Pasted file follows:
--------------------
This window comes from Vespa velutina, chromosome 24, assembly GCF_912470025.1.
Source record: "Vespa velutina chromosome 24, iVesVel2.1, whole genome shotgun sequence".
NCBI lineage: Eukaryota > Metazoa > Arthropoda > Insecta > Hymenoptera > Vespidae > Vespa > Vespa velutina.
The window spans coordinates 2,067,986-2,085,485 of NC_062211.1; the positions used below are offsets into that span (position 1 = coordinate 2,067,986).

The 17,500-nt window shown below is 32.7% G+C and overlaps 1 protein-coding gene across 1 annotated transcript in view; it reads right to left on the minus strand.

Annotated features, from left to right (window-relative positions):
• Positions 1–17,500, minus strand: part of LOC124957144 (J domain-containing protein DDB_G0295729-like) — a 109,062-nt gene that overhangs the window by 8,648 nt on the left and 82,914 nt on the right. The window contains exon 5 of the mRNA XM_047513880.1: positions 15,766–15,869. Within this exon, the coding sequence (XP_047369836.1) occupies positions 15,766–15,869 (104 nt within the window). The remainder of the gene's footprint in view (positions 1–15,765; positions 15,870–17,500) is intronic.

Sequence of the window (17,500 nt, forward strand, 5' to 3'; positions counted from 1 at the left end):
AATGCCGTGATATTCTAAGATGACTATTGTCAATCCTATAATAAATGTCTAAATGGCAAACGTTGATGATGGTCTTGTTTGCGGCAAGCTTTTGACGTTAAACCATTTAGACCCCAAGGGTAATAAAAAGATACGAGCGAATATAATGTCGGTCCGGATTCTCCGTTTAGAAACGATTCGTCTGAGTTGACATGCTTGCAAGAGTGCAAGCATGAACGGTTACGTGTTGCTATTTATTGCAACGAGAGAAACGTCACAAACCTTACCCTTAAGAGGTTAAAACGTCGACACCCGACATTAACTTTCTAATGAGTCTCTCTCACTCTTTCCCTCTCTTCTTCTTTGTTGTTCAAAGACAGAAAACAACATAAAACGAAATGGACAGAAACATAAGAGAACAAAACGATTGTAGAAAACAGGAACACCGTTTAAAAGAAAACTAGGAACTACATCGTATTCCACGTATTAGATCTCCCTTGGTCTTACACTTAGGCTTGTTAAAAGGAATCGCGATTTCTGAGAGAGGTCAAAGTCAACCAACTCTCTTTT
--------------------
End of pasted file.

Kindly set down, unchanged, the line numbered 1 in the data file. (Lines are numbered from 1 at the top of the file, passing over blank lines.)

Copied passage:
This window comes from Vespa velutina, chromosome 24, assembly GCF_912470025.1.